There are other unique benefits of students training in the ED environment. With the rollout of NEAT, clinicians may be increasingly pressured to make time-critical evaluations and decisions. Students would therefore not only be able to observe time and cost effective patient assessment strategies but also hone problem solving and task prioritisation skills. [12] The acute management of common ED presentations would be better appreciated as fewer patients stay in the ED for hours or days and are transferred to the wards within four hours. Furthermore, a minimum of 40% and up to 73.3% of patients within the ED are available for directed-learning purposed interaction with student doctors – a significantly higher percentage than inpatient wards. [4,13]

Many EDs now also contain short stay units (SSU) where patients requiring short admissions or periods of observation are managed. A multidisciplinary healthcare team is often involved in the care of these patients, and students are able to work with the team and are involved in allied health discussions and discharge planning meetings.

How can students learn more?

Access

Medical students are usually not rostered on overnight shifts due to a lack of senior medical staff and thus inadequate supervision. A 24-hour rostering of students may be one way to combat the need for more placement opportunities, provided it does not overload junior medical staff. Elective night shits have already been occurring though there is no current data evaluating medical students’ learning during those specific shifts. Nonetheless, there would be benefit in providing observational exposure to a different case-mix of patients, especially in resuscitation situations, where students can play a more hands-on role during night shifts.

E-learning

Simulation skills laboratories have been a proven tool in improving theoretical knowledge and procedural skills for medical students, especially in deteriorating patient or acute resuscitation scenarios. [14] These courses, along with other electronic resources can also be utilised for on or off-site learning. More traditional trauma training courses and more novel methods such as cadaver based simulation course for advanced emergency procedures have also proved useful in equipping medical students with basic and advanced procedural skills. [15]

Decision supports

Competency-based training including the use of logbooks and clinical pathways has been shown to improve quality of care in some areas of medicine. [16-18] Logbooks are currently used at various specialty training colleges including ACEM, and adoption for EM education can assist students to measure their abilities against a minimum standard. Medical diagnosis or treatment protocols or checklists can also guide students in developing a systematic approach to evaluating and treating various conditions.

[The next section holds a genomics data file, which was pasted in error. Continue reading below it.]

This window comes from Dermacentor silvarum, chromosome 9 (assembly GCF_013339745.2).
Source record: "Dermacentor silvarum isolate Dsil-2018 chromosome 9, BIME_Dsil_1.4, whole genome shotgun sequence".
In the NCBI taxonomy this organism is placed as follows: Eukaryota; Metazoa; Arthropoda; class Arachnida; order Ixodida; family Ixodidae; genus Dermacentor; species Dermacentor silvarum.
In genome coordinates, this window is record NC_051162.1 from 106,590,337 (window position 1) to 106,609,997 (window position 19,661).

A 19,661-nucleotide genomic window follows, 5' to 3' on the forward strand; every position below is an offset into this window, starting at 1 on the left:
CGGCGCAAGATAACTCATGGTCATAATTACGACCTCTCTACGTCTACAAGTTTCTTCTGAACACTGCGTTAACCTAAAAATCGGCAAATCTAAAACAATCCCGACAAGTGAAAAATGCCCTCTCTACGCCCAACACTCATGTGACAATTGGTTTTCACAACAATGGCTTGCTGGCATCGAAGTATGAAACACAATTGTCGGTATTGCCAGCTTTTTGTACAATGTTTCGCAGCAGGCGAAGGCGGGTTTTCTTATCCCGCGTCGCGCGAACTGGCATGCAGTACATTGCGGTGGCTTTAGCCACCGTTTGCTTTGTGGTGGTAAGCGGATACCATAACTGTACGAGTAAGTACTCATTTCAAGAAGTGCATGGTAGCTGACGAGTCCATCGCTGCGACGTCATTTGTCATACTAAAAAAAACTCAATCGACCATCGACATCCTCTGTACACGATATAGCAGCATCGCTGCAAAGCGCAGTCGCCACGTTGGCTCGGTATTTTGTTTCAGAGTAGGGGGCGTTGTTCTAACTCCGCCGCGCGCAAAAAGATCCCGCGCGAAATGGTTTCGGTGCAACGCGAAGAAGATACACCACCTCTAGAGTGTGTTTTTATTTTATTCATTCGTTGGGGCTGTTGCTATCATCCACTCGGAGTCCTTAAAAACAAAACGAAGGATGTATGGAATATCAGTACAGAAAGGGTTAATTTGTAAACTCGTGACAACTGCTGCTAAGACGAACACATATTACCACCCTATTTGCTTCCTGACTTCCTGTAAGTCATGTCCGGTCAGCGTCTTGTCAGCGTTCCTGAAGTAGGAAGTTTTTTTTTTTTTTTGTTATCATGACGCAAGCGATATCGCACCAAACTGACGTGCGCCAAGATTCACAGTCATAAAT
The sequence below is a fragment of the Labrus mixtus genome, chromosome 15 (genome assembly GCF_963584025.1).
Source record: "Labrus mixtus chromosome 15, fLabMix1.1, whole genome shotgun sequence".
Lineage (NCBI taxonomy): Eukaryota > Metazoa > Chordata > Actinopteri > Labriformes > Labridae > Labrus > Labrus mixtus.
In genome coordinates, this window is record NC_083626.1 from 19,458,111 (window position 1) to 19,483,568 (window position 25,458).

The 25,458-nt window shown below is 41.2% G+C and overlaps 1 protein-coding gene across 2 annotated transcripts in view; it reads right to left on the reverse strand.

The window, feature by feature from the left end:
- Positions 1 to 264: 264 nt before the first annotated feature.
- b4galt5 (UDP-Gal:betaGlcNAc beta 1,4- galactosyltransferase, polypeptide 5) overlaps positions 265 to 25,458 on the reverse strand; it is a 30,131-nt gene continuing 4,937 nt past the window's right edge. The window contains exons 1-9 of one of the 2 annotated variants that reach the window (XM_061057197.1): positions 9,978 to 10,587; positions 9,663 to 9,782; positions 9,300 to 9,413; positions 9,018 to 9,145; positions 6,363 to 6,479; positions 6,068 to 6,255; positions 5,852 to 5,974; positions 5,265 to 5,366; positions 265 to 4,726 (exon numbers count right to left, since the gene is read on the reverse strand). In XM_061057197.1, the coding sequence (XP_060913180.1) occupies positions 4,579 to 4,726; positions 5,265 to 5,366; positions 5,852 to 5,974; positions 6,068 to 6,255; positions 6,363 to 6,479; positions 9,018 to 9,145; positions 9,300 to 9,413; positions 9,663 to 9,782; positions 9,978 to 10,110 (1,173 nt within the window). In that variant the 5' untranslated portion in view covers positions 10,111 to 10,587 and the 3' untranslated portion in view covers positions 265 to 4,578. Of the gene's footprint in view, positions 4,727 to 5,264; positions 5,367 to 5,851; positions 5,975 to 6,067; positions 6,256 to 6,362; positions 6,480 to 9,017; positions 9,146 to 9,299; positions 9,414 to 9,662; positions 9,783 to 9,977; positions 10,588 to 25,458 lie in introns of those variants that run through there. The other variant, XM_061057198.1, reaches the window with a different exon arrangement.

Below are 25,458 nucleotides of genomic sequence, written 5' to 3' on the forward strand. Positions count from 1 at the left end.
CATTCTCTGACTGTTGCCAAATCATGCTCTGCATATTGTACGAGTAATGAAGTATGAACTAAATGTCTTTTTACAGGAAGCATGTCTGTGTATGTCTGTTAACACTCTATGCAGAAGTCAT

How can students contribute more?

Previous research has shown the potential benefit that engaging medical students as paid assistants of the healthcare team can have on performance efficacy and workflow. Pilot projects have been tested in Germany and the USA. [8,9]

If introduced, a similar system within the EM departments where medical students assist in triaging patients, undertake basic procedures and complete preliminary paperwork alongside a nurse or rapid assessment clinician may expedite care and reduce waiting times for patients.  They could also aid in collating relevant medical information from GPs, specialists, residential care facilities and families. This would ease the paperwork burden for clinicians, improve efficacy of clinician-patient contact time and at the same time provide learning opportunities for students whilst collecting and synthesising information.

Medical students can also play an important role in academic aspects of EM. It is sometimes difficult for clinicians to allocate specific time for research whilst balancing patient care; thus students can assist in identification and recruitment of subjects, drafting of protocols and briefing of staff members on ongoing projects.

Where to from here?

The immediate challenges EM departments face should not deter EM clinicians’ involvement in training medical students for the future. [11] Rather, a collaborative effort with students to enhance EM learning will give future doctors a skillset applicable in any emergency scenario, regardless of specialty area.

As such, students’ feedback on EM rotations and learning techniques should be considered when planning EM curricula. Allocation of dedicated teaching time and educators along with adequate funding for implementation of various initiatives such as e-learning and simulation courses should also be made available for use.

Further research evaluating the current state of EM medical student education nationwide is crucial to identify key areas for improvement. Pilot projects testing novel ways such as those listed above to allow students to contribute to EM departments will also be beneficial to further evaluate innovative learning techniques.

Despite the added cost and effort required, EM training has proven invaluable for medical students and remains an essential part of their training. It is therefore highly recommended that EM continues to maintain a strong presence in medical students’ curriculum. [5]

Conflict of interest

None declared.

Acknowledgments

The authors would like to thank Dr Tony Kambourakis and Dr Simon Craig for their valuable assistance in guiding the development of this manuscript.

Correspondence

C Liew: cwlie2@student.monash.edu

References